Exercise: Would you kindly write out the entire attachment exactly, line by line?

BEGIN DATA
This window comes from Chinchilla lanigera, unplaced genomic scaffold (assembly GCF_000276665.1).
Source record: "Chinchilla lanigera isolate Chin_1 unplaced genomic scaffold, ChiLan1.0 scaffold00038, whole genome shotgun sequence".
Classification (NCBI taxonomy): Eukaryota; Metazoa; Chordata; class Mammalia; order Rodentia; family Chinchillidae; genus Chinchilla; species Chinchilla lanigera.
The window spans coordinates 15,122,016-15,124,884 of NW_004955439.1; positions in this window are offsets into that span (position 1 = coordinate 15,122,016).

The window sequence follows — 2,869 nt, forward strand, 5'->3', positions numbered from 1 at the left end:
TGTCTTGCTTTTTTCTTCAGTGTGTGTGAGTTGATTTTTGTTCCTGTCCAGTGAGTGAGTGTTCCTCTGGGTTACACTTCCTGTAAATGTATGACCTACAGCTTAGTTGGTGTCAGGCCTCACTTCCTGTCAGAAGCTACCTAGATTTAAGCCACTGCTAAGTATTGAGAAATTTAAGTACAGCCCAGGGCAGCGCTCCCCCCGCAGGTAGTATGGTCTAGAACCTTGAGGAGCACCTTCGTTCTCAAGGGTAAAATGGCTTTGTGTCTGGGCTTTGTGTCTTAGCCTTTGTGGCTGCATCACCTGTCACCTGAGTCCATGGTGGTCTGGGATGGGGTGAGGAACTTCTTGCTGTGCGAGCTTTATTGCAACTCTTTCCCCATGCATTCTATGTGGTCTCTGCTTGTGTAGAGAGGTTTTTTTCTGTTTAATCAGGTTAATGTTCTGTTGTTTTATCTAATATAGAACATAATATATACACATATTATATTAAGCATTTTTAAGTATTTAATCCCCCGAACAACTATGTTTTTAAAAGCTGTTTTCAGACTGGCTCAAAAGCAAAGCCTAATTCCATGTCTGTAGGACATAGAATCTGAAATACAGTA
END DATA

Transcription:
This window comes from Chinchilla lanigera, unplaced genomic scaffold (assembly GCF_000276665.1).
Source record: "Chinchilla lanigera isolate Chin_1 unplaced genomic scaffold, ChiLan1.0 scaffold00038, whole genome shotgun sequence".
Classification (NCBI taxonomy): Eukaryota; Metazoa; Chordata; class Mammalia; order Rodentia; family Chinchillidae; genus Chinchilla; species Chinchilla lanigera.
The window spans coordinates 15,122,016-15,124,884 of NW_004955439.1; positions in this window are offsets into that span (position 1 = coordinate 15,122,016).

The window sequence follows — 2,869 nt, forward strand, 5'->3', positions numbered from 1 at the left end:
TGTCTTGCTTTTTTCTTCAGTGTGTGTGAGTTGATTTTTGTTCCTGTCCAGTGAGTGAGTGTTCCTCTGGGTTACACTTCCTGTAAATGTATGACCTACAGCTTAGTTGGTGTCAGGCCTCACTTCCTGTCAGAAGCTACCTAGATTTAAGCCACTGCTAAGTATTGAGAAATTTAAGTACAGCCCAGGGCAGCGCTCCCCCCGCAGGTAGTATGGTCTAGAACCTTGAGGAGCACCTTCGTTCTCAAGGGTAAAATGGCTTTGTGTCTGGGCTTTGTGTCTTAGCCTTTGTGGCTGCATCACCTGTCACCTGAGTCCATGGTGGTCTGGGATGGGGTGAGGAACTTCTTGCTGTGCGAGCTTTATTGCAACTCTTTCCCCATGCATTCTATGTGGTCTCTGCTTGTGTAGAGAGGTTTTTTTCTGTTTAATCAGGTTAATGTTCTGTTGTTTTATCTAATATAGAACATAATATATACACATATTATATTAAGCATTTTTAAGTATTTAATCCCCCGAACAACTATGTTTTTAAAAGCTGTTTTCAGACTGGCTCAAAAGCAAAGCCTAATTCCATGTCTGTAGGACATAGAATCTGAAATACAGTA